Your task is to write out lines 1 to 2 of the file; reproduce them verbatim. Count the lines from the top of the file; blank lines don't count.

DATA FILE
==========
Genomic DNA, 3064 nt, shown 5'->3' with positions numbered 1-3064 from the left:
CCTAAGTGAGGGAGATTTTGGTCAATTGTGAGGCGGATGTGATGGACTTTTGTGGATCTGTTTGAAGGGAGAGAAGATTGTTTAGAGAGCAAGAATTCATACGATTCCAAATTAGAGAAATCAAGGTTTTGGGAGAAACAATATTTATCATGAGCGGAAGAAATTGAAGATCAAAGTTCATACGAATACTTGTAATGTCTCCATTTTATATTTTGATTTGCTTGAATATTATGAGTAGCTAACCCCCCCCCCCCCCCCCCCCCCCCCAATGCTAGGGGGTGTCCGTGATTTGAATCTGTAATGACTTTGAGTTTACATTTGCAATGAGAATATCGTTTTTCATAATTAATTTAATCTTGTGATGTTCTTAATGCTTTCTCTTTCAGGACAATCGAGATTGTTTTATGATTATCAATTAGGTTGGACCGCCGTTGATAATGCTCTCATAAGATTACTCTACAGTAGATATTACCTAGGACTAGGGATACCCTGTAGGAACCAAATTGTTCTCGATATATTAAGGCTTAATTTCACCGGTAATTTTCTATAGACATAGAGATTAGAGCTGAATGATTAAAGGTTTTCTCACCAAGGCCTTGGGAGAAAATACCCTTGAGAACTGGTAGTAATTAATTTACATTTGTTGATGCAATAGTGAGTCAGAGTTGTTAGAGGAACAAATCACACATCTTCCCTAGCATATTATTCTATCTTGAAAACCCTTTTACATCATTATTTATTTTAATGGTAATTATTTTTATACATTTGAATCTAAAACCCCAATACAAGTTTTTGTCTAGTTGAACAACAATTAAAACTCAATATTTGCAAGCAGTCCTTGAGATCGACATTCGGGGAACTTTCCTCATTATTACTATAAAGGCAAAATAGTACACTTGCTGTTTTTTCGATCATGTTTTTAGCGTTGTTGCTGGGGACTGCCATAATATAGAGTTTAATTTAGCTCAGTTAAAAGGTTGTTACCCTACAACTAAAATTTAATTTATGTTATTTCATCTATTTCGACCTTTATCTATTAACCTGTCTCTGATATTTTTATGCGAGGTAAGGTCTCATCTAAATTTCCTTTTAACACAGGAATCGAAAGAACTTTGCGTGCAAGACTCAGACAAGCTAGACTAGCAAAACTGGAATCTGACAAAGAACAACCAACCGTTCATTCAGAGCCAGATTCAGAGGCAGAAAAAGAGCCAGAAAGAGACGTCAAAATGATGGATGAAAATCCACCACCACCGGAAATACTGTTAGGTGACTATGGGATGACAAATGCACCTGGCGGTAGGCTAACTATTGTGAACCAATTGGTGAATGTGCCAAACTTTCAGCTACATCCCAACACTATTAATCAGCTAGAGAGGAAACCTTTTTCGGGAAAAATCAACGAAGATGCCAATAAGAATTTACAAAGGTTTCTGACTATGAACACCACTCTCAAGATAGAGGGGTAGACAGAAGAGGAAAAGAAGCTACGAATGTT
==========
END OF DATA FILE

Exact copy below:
Genomic DNA, 3064 nt, shown 5'->3' with positions numbered 1-3064 from the left:
CCTAAGTGAGGGAGATTTTGGTCAATTGTGAGGCGGATGTGATGGACTTTTGTGGATCTGTTTGAAGGGAGAGAAGATTGTTTAGAGAGCAAGAATTCATACGATTCCAAATTAGAGAAATCAAGGTTTTGGGAGAAACAATATTTATCATGAGCGGAAGAAATTGAAGATCAAAGTTCATACGAATACTTGTAATGTCTCCATTTTATATTTTGATTTGCTTGAATATTATGAGTAGCTAACCCCCCCCCCCCCCCCCCCCCCCCCAATGCTAGGGGGTGTCCGTGATTTGAATCTGTAATGACTTTGAGTTTACATTTGCAATGAGAATATCGTTTTTCATAATTAATTTAATCTTGTGATGTTCTTAATGCTTTCTCTTTCAGGACAATCGAGATTGTTTTATGATTATCAATTAGGTTGGACCGCCGTTGATAATGCTCTCATAAGATTACTCTACAGTAGATATTACCTAGGACTAGGGATACCCTGTAGGAACCAAATTGTTCTCGATATATTAAGGCTTAATTTCACCGGTAATTTTCTATAGACATAGAGATTAGAGCTGAATGATTAAAGGTTTTCTCACCAAGGCCTTGGGAGAAAATACCCTTGAGAACTGGTAGTAATTAATTTACATTTGTTGATGCAATAGTGAGTCAGAGTTGTTAGAGGAACAAATCACACATCTTCCCTAGCATATTATTCTATCTTGAAAACCCTTTTACATCATTATTTATTTTAATGGTAATTATTTTTATACATTTGAATCTAAAACCCCAATACAAGTTTTTGTCTAGTTGAACAACAATTAAAACTCAATATTTGCAAGCAGTCCTTGAGATCGACATTCGGGGAACTTTCCTCATTATTACTATAAAGGCAAAATAGTACACTTGCTGTTTTTTCGATCATGTTTTTAGCGTTGTTGCTGGGGACTGCCATAATATAGAGTTTAATTTAGCTCAGTTAAAAGGTTGTTACCCTACAACTAAAATTTAATTTATGTTATTTCATCTATTTCGACCTTTATCTATTAACCTGTCTCTGATATTTTTATGCGAGGTAAGGTCTCATCTAAATTTCCTTTTAACACAGGAATCGAAAGAACTTTGCGTGCAAGACTCAGACAAGCTAGACTAGCAAAACTGGAATCTGACAAAGAACAACCAACCGTTCATTCAGAGCCAGATTCAGAGGCAGAAAAAGAGCCAGAAAGAGACGTCAAAATGATGGATGAAAATCCACCACCACCGGAAATACTGTTAGGTGACTATGGGATGACAAATGCACCTGGCGGTAGGCTAACTATTGTGAACCAATTGGTGAATGTGCCAAACTTTCAGCTACATCCCAACACTATTAATCAGCTAGAGAGGAAACCTTTTTCGGGAAAAATCAACGAAGATGCCAATAAGAATTTACAAAGGTTTCTGACTATGAACACCACTCTCAAGATAGAGGGGTAGACAGAAGAGGAAAAGAAGCTACGAATGTT